Native Printing Styles that Make Indian Textiles Desirable, Worldwide!

Posted on March 16th, 2019 05:05 AM

India - A land of abundance, a land of 300 gods & goddesses, a land of 9 major religions & a land of heritage! In this mystical land lies another gem, the Indian Handloom industry, preserving & rendering a beautiful picture of our age-old heritage. Known worldwide for the richness & purity of its textiles, each handcrafted piece is adorned with lively colours & prints, specific to different cultures blooming across India. Inspired from nature, ancient architecture of temples & forts, rural lifestyle and abstract patterns, these prints speak a thousand words to the beholder.

Native Printing Styles that Make Indian Textiles Desirable, Worldwide!

This blog post contains a list of native printing styles in India that command your attention & need to be preserved, promoted and appreciated.


Ikat - Blurred Beauty

Dyed and binded into threads before the cloth is weaved, the technique of Ikat uniquely uses the process of resist dying. Practiced in Gujarat and Telangana, this craft uses individual yarns or bundles of yarns that are bound with a tight wrapping in the chosen design and then dyed to create the desired pattern. Called the ‘Poetry of the Loom’ due to the tedious & intricate weaving process, Ikat is usually done on silk or cotton fabrics and has an intentional bleed and features blurry lines, which is its key identification factor. Also note that less the blurriness, expensive the Ikat fabric!

Picture Credits: Vimeo | Etsy | PotteryBarn


Bandhani - Knot. Dye. Reveal

The oldest form of tie & die art, Bandhani originated about 5,000 years ago with earliest visual representations in the Ajanta caves. Started by the Khatri Community of Gujarat and brought to its peak in the state of Rajasthan, the art/ technique of Bandhani is as exciting as it’s history. This involves dyeing the fabric when it is tightly tied with a thread at several places. These threads act as barriers and don’t affect or stain the untied parts, thus forming interesting patterns showcasing either dots or stripes or waves or squares.

Picture Credits: lucialaptextiledesigner@Blogspot | coquidv.tumblr |


Bagh Print - Everything Organic

Originated in the Bagh district (now in Pakistan) and widely practiced in Madhya Pradesh,Bagh printing is a traditional block printing technique that only uses natural colours. In this printing technique, the cotton and silk cloth is subject to treatment with the blend of corroded iron fillings, alum and alizarin. The inspirations for designs & patterns in this handicraft include nature (jasmines & mushrooms), architecture (jaalis of Taj Mahal & old Mughal architecture), landscapes and geometrical figures.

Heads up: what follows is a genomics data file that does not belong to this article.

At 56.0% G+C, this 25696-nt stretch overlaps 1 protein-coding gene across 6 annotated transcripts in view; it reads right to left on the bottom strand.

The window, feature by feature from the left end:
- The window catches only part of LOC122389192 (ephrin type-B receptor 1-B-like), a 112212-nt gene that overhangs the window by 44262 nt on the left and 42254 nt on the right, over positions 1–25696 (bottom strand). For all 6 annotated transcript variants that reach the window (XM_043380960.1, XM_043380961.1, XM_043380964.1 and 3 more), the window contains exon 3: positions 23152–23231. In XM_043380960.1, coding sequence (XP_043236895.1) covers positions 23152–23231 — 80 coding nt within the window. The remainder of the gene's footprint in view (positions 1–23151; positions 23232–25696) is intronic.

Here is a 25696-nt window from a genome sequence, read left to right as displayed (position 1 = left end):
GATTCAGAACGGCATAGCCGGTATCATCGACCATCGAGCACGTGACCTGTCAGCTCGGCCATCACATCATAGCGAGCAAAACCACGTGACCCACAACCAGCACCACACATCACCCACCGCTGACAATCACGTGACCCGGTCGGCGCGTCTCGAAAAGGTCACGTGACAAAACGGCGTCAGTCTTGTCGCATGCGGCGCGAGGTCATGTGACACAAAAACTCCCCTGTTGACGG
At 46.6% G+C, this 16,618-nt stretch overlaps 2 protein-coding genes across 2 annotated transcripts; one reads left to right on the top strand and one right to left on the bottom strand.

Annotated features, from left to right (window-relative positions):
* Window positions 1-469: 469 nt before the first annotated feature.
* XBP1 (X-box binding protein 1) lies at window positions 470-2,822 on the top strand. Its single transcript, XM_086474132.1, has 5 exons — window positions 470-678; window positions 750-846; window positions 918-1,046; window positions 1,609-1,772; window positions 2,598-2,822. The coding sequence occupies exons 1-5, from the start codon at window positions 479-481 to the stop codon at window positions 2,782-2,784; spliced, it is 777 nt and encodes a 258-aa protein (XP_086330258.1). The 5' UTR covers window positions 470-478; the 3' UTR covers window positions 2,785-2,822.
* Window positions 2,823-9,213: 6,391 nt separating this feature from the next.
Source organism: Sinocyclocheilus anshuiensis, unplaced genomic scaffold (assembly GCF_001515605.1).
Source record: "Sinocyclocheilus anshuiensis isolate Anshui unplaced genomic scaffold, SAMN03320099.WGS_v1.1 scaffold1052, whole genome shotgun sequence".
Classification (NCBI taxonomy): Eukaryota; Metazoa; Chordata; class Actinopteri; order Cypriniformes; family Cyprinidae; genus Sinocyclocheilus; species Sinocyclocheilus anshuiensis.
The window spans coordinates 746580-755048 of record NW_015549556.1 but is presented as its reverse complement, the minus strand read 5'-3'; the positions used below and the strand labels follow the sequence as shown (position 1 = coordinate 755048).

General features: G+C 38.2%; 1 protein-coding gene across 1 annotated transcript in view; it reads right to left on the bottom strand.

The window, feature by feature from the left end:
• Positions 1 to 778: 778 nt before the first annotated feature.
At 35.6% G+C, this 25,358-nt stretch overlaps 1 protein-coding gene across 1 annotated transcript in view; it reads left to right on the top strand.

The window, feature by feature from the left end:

Picture Credits: lapalelune.tumblr | | fabriclore


Batik Print - A Story Behind Wax

A wax-resist dyeing technique that is used to decorate textiles, Batik is a complex dyeing process that creates beautiful, intricate designs, unique to the region they come from or tell a story. The process uses dye-resistant wax to create elaborate patterns and designs and the wax is then washed to reveal the batik pattern or the process is repeated to create multiple colours. You can tell a piece is truly batik when the colours and the design are on both sides of the fabric, as compared to screen-printing, where it is usually one-sided.

Picture Credits: jadibatek | Anansevillage | sundancecatalog


Kalamkari - The Magic of Painting with a Pen

Involving 23 tedious steps of dyeing, bleaching, hand painting, block printing, starching,cleaning and more, Kalamkari is an ancient style of hand painting done on cotton or silk fabric with a tamarind pen and using natural dyes. One of the most awe-inspiring prints, the technique is inspired from the episodes or stories drawn by the musicians, artists and storytellers in the divine kingdoms of India. From flowers, peacocks and paisleys to characters from the Hindu epics like Mahabharata and Ramayana, Kalamkari is primarily adorned by handloom sarees.

Picture Credits: Etsy | Maiwa | Fabriclore


Ajrak - A Blue Love Story